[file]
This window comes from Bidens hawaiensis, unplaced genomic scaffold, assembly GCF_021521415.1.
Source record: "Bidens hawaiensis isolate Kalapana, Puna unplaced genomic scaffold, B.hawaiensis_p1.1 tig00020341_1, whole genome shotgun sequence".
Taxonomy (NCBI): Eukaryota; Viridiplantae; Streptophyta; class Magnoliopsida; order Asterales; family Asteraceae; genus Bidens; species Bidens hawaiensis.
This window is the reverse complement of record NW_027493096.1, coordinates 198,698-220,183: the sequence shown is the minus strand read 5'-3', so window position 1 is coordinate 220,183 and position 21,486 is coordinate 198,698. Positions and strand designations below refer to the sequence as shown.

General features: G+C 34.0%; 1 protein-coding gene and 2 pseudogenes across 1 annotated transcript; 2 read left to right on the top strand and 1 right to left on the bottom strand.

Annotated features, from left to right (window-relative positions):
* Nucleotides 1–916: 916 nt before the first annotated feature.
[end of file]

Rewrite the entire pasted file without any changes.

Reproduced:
This window comes from Bidens hawaiensis, unplaced genomic scaffold, assembly GCF_021521415.1.
Source record: "Bidens hawaiensis isolate Kalapana, Puna unplaced genomic scaffold, B.hawaiensis_p1.1 tig00020341_1, whole genome shotgun sequence".
Taxonomy (NCBI): Eukaryota; Viridiplantae; Streptophyta; class Magnoliopsida; order Asterales; family Asteraceae; genus Bidens; species Bidens hawaiensis.
This window is the reverse complement of record NW_027493096.1, coordinates 198,698-220,183: the sequence shown is the minus strand read 5'-3', so window position 1 is coordinate 220,183 and position 21,486 is coordinate 198,698. Positions and strand designations below refer to the sequence as shown.

General features: G+C 34.0%; 1 protein-coding gene and 2 pseudogenes across 1 annotated transcript; 2 read left to right on the top strand and 1 right to left on the bottom strand.

Annotated features, from left to right (window-relative positions):
* Nucleotides 1–916: 916 nt before the first annotated feature.